After a few years, her interest hadn’t subsided. Elkana was more confident than ever that training in economics could improve the work she was doing. It prompted her to go back to school. Considering the commitments of a full-time job and family, she chose to attend UMSL because of the school’s affordability and flexibility.

Still, she was afraid that the economics department might be a little unwelcoming. What she found instead were highly supportive classmates and professors, including a mentor, Anne Winkler, chair of the Department of Economics and professor of economics and public policy administration.

“It’s been such an incredible experience,” Elkana said. “I feel so connected to the department. I’m very grateful for that. I really am. I think a lot of that is due to Dr. Winkler’s leadership.”

Winkler, a respected labor economist, gave Elkana the academic grounding to confirm what she had seen as a social worker.

The financial realities of having a family and available support dictate the choices parents, especially women, make. In turn, those choices, like deciding whether to continue working, have serious implications for the economy.

As Elkana started reading academic papers and articles in Winkler’s labor economics class, she found that it wasn’t conventional wisdom among all economists. She recalled one study where the big conclusion was that mothers must make decisions between sleeping and doing housework. Being curious, she looked into who was doing this research and how respected their contributions have been in the field. There were very few women involved.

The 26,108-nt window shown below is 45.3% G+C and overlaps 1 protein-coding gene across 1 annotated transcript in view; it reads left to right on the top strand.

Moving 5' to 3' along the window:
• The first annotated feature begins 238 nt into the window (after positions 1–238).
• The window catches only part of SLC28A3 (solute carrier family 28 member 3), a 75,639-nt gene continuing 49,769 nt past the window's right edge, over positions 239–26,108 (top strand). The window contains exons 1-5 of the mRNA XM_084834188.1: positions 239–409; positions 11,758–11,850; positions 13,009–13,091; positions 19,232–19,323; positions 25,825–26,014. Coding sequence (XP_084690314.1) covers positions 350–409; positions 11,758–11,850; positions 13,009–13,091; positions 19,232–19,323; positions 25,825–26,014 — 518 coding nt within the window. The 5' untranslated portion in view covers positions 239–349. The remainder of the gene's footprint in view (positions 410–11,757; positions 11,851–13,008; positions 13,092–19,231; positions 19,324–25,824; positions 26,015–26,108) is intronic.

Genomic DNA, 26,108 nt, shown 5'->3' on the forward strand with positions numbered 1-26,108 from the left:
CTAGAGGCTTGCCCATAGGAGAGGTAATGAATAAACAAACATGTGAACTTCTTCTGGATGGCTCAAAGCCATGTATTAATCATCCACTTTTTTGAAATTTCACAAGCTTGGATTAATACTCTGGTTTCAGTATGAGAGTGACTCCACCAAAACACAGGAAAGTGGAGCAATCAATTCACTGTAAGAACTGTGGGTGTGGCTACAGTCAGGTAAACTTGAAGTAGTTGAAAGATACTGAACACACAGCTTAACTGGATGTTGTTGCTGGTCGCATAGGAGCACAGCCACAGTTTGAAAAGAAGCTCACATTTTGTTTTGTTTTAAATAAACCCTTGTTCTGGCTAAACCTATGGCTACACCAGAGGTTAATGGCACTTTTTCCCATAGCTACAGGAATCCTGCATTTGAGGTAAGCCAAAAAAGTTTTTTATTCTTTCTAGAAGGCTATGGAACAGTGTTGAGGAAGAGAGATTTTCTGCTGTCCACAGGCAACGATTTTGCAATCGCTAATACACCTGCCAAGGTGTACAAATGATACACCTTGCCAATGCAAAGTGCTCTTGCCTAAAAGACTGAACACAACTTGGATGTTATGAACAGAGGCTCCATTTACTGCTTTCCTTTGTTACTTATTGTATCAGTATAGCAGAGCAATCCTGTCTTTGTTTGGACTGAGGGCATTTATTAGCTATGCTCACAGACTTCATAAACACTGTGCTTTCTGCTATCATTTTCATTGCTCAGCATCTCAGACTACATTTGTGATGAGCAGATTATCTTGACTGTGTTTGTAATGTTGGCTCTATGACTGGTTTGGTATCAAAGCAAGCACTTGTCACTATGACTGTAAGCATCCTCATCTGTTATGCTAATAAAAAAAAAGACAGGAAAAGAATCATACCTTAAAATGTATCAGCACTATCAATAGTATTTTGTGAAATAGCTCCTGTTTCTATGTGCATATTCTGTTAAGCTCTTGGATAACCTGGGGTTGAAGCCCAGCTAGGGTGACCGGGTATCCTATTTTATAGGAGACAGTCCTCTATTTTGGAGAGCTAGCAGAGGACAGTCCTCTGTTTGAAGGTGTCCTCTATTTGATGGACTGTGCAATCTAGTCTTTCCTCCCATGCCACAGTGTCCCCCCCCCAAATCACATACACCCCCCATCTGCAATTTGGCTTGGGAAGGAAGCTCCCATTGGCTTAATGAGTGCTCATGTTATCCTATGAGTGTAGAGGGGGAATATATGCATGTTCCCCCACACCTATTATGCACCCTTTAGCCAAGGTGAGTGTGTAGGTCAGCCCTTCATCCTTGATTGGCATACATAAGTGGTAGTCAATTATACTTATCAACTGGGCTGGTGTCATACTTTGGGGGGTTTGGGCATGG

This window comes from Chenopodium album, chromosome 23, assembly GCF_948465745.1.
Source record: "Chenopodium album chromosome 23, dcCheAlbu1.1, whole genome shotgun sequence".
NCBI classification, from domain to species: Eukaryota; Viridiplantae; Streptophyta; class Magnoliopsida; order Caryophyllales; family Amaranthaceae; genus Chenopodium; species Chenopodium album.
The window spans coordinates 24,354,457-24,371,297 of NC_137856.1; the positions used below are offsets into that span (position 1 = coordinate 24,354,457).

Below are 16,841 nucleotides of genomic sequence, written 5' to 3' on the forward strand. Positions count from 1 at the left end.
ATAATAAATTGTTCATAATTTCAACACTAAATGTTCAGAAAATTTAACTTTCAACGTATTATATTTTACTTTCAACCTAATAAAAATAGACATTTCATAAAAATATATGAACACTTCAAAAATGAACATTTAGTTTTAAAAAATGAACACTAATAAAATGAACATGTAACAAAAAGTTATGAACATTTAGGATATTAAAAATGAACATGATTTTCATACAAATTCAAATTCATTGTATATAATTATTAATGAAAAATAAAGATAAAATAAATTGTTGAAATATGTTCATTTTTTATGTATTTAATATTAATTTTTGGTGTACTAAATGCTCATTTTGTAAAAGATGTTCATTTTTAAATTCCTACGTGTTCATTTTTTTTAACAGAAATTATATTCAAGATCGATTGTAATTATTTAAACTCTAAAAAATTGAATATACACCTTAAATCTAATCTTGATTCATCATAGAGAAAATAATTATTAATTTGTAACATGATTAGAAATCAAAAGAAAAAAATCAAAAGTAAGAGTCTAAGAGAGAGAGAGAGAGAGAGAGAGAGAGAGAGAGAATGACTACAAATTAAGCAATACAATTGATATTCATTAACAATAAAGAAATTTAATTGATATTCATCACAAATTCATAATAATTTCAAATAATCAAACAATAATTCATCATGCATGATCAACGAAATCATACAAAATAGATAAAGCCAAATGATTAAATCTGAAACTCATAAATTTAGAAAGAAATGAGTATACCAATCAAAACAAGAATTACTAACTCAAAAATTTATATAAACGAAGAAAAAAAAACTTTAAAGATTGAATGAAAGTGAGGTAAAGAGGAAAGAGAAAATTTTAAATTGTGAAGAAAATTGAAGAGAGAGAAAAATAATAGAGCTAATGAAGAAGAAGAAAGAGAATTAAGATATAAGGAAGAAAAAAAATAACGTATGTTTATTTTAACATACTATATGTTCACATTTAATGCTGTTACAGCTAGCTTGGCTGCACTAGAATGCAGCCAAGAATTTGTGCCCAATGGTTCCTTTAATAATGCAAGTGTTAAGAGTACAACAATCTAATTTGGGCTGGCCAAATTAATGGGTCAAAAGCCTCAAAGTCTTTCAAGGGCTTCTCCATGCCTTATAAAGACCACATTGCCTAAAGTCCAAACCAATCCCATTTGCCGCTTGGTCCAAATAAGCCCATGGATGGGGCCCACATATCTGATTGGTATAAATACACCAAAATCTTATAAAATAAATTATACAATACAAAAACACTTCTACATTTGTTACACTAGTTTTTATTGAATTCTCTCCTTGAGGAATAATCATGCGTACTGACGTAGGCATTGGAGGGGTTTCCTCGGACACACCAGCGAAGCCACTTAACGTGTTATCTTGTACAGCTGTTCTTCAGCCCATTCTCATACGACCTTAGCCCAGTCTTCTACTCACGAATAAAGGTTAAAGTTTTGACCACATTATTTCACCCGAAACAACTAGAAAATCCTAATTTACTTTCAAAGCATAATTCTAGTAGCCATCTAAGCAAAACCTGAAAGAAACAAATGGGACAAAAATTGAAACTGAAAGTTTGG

Those dilemmas seemed obvious to her. Yet, research looking at the impact of family decision making on the health of the economy has regularly been contested, and social workers’ insights are routinely neglected in favor of economists, who sometimes have little practical experience with those situations.

“We have people making decisions about policy, people making decisions about our economic future as a society who have never made those hard decisions,” she said. “They may have kids, but they were shielded from it.”

By studying these issues, Elkana hopes to add her voice to public policy matters and show – empirically – that society benefits when parents and children receive the support they need. Currently, she is working with Winkler and Shirley Porterfield, a professor of social work who is also an economist by training, on a grant to do statistical modeling on adolescent parenting.

“We’re looking specifically at adolescent mothers, structural organizational factors in the organizations that provide services to them that increase the likelihood that young moms will graduate from high school,” she said.

She’s under no illusion that things will change overnight, but using statistical modeling and data can help identify small productive measures.

“What’s exciting for me is, let’s optimize,” Elkana said. “What are those tiny levers? What’s one small thing that we can do that makes a big impact down the road, right?”

This approach can also be beneficial to nonprofits. Having founded one, the Gateway Women’s Access Fund, and having worked with others such as WEPOWER and Nurses for Newborns, Elkana knows that they can be incentivized better.

She explained that it can be difficult to assess the effectiveness of social services, and it’s made more complicated because funding isn’t necessarily tied to results. More often than not, it’s tied to good marketing and storytelling. Elkana has a problem with that.

Fortunately, it’s the kind of problem she’s uniquely positioned to solve.

“One of the things that I really love about my opportunity here is that I’ve been able to find a niche,” she said. “I’ve been able to find a place where I can say, ‘This is what I’m good at.’ I’ve got these two disparate skills and interests, right? I want to sit on the floor with you and your baby and talk about your hopes, dreams and fears, and I also want to do math.”

Burk Krohe

Burk Krohe